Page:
Colombian Defense Minister Resigns
Jul. 08, 2005
BOGOTA, Colombia (AP) _ Colombia's defense minister resigned Friday amid criticism over his handling of the country's counterinsurgency war and his alleged relationship with a jailed female drug trafficker.
Jorge Alberto Uribe will be replaced by Camilo Ospina, a lawyer who currently serves as President Alvaro Uribe's judicial counsel, officials said.
Uribe's decision to quit as defense minister follows a series of guerrilla attacks that have killed more than 300 troops this year and shattered government claims the rebels were nearing defeat.
Last month, he narrowly survived a no-confidence vote in Congress that left him politically weakened.
``I am leaving with the satisfaction of knowing that the armed forces are working toward the sole objective of securing peace in the country,'' Uribe told a news conference Friday. ``I feel I have accomplished my mission.''
Uribe will remain on the job until President Uribe, who is not related, returns from a trip to Europe next week and formally appoints Ospina, said Interior and Justice Minister Sabas Pretelt.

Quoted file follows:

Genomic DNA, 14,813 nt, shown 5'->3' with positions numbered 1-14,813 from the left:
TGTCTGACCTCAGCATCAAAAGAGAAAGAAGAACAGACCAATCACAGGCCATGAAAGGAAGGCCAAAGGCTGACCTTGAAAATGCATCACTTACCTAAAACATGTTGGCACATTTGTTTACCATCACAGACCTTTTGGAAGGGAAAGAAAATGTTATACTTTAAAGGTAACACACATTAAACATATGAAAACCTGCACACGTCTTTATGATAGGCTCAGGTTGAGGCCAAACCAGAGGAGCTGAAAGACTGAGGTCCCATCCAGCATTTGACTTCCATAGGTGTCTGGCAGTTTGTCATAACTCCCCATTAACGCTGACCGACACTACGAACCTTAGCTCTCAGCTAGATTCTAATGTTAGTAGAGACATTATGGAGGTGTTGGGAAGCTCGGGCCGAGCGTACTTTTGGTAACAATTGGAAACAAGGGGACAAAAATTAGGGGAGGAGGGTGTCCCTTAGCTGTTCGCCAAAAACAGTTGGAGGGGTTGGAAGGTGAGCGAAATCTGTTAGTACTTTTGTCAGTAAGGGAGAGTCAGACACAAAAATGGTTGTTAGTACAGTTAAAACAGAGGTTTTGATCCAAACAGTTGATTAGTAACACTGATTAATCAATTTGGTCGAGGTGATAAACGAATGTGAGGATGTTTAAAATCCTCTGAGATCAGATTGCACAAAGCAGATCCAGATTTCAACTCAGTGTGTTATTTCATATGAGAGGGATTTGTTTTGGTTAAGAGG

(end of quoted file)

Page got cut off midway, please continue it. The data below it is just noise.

Uribe, a U.S.-educated businessman, was appointed less than 20 months ago despite having no prior military experience. It was hoped his no-nonsense, business-minded style would help turn the sprawling military into an effective, mobile force capable of taking the fight deep into enemy territory.
But while Uribe did oversee a massive expansion of the armed forces and a controversial new streamlined command structure, his sometimes abrasive manners and off-the-cuff remarks became a liability as President Uribe pushes for re-election next year.
Opposition lawmakers had been clamoring for the defense minister's resignation after he acknowledged that he had ties to Dora Alzate, 35, who is serving a nine-year prison sentence for cocaine smuggling, and had visited her in prison.
Uribe was also blamed by some lawmakers for sparking a bitter diplomatic dispute with neighboring Venezuela after he publicly conceded that Colombia had paid bounty hunters to abduct a senior rebel commander in Caracas before handing him over to police across the border. Venezuelan President Hugo Chavez denounced the operation as an affront on the country's sovereignty and briefly recalled his ambassador in protest.
Ospina, the new minister, faces what analysts predict will be a stepped up guerrilla offensive during the run-up to presidential elections in May 2006. President Uribe, whose hardline security policies have made him hugely popular, is still waiting for court approval before he can seek a second consecutive term.